|Probabilistic intake assessment of multiple compounds as a tool to quantify the nutritional-toxicological conflict related to seafood consumption|Sioen, I.; Van Camp, J.; Verdonck, F.; Verbeke, W.; Vanhonacker, F.; Willems, J.; De Henauw, S. (2008). Probabilistic intake assessment of multiple compounds as a tool to quantify the nutritional-toxicological conflict related to seafood consumption. Chemosphere 71(6): 1056-1066. dx.doi.org/10.1016/j.chemosphere.2007.11.025
In: Chemosphere. Elsevier: Oxford. ISSN 0045-6535, more
Human food; Seafood; Toxicology; Marine
contaminant; nutrient; human exposure; dietary intake; fish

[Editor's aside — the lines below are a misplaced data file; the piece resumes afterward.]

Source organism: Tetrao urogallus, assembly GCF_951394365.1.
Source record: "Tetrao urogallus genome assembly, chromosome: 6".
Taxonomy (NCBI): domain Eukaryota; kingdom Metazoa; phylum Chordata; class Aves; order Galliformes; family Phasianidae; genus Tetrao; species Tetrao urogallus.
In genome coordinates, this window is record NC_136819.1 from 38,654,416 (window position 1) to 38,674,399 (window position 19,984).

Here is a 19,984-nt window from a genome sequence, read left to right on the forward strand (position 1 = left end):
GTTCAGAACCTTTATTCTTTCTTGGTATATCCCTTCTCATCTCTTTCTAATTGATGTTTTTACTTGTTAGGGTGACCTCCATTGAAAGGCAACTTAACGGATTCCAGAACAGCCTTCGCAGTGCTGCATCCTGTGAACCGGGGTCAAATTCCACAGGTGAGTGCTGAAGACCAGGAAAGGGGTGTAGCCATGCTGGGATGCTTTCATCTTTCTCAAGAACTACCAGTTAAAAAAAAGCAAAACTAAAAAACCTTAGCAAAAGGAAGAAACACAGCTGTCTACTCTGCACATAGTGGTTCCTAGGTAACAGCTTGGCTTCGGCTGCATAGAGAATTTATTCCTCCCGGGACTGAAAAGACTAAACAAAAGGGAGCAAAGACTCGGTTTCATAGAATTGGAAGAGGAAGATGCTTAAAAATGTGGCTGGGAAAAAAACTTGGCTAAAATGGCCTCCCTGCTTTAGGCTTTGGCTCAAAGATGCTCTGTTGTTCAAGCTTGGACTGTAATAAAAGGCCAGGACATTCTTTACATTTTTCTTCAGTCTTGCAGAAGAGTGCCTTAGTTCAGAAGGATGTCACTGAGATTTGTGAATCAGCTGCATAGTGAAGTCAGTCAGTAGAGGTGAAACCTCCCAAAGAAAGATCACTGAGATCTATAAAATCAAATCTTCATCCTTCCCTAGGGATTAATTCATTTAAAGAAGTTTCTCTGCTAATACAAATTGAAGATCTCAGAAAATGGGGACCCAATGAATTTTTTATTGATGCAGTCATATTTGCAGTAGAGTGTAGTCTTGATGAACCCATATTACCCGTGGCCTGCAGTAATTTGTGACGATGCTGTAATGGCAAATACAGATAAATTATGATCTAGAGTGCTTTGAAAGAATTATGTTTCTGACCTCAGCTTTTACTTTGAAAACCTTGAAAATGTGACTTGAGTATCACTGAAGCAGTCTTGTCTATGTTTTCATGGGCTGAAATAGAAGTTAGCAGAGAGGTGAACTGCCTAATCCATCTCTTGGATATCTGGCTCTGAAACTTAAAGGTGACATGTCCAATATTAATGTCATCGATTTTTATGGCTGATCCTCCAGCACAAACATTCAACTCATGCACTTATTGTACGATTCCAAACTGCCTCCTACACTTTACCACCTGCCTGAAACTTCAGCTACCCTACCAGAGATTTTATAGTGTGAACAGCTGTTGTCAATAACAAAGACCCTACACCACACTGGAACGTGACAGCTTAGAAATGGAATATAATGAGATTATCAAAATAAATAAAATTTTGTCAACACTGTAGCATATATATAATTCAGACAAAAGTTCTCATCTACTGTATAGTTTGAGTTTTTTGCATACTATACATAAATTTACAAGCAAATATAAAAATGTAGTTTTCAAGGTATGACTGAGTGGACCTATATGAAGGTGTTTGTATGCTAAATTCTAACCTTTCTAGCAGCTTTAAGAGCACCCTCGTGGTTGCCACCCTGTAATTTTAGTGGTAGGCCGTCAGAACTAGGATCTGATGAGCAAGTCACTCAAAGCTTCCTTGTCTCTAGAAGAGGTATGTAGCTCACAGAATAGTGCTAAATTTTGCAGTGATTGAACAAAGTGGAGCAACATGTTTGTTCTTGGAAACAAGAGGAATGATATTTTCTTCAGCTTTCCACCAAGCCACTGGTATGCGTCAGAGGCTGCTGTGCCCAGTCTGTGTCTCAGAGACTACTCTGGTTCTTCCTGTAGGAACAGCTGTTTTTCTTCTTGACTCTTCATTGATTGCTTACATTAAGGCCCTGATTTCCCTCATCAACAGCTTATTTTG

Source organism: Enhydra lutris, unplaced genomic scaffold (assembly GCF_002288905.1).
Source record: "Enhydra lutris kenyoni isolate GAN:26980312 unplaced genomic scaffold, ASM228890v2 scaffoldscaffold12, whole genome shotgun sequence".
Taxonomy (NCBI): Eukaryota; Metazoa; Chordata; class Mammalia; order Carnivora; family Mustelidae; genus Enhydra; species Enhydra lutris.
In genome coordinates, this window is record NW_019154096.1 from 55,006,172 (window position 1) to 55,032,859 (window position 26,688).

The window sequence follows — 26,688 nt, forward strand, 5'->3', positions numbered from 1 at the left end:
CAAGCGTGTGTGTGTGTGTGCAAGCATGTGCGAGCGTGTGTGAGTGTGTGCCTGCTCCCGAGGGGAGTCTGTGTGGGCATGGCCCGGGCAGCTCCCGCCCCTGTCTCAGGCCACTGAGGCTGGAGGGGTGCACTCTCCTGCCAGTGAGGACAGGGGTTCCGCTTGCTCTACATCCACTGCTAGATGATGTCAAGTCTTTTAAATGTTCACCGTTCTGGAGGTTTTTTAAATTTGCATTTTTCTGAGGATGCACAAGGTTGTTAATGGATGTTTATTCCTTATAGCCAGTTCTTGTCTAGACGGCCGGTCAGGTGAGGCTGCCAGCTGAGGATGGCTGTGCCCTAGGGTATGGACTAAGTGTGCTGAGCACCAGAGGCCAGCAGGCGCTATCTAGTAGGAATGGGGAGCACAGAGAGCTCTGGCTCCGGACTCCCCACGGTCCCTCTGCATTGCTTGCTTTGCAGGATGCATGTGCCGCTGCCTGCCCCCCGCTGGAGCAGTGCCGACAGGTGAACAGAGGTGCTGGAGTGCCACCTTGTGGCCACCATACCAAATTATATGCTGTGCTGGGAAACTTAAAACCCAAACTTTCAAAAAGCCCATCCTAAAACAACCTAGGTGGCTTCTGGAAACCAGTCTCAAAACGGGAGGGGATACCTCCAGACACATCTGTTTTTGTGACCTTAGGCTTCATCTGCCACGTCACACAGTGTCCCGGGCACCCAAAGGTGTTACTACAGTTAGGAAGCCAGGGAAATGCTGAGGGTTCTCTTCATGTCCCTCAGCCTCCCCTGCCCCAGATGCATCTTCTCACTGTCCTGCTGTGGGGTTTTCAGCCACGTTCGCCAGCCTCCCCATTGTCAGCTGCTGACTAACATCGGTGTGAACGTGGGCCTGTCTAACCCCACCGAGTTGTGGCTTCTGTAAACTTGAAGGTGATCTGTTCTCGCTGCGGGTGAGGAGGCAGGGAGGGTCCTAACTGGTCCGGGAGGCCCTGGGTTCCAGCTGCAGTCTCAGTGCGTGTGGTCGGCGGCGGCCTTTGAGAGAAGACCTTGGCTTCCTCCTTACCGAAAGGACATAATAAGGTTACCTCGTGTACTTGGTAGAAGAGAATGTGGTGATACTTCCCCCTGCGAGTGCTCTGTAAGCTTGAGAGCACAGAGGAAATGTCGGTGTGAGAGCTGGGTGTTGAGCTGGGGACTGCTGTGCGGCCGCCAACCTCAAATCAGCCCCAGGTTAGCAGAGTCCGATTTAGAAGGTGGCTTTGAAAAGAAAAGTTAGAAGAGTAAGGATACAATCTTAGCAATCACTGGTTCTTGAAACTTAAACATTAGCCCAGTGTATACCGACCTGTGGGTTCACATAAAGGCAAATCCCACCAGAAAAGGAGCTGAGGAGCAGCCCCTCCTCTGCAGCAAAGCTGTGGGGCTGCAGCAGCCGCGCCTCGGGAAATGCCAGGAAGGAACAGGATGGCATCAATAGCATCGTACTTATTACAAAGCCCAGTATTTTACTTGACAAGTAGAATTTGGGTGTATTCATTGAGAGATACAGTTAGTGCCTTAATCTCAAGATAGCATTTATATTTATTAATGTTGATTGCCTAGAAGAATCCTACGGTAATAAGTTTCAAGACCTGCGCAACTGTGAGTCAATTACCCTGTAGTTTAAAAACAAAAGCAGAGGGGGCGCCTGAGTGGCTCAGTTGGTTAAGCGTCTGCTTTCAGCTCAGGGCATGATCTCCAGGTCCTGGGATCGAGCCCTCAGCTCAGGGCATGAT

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Seafood represents a natural source of valuable nutrients (e.g., long chain omega-3 poly-unsaturated fatty acids (LC n-3 PUFAs), vitamin D, and iodine), but the favourable health perception is troubled by the presence of contaminants (e.g., PCBs, dioxin-like compounds, and (methyl) mercury (MeHg)). This dualism forms the basis for an important public health conflict. The objective of this study was to calculate and evaluate the simultaneous intake of multiple beneficial and harmful compounds (LC n-3 PUFAs, vitamin D, iodine, (Me)Hg, PCBs, and dioxin-like compounds) via seafood consumption in Belgium. A methodology and a software module were developed for executing probabilistic assessments of the simultaneous intake of multiple compounds leading to better insight in the problematic nature of food items involving both health benefits and risks. The simulations concerning seafood consumption in Belgium predicted that, as far as only seafood consumption is concerned, the considered populations do not reach a sufficiently high intake for the three nutrients considered (LC n-3 PUFAs, vitamin D, and iodine). Regarding the contaminants, (Me)Hg contamination of seafood on the Belgian market does not seem to be an issue of major toxicological concern. In contrast, for dioxin-like compounds the tolerable daily intake is reached by people with high seafood consumption.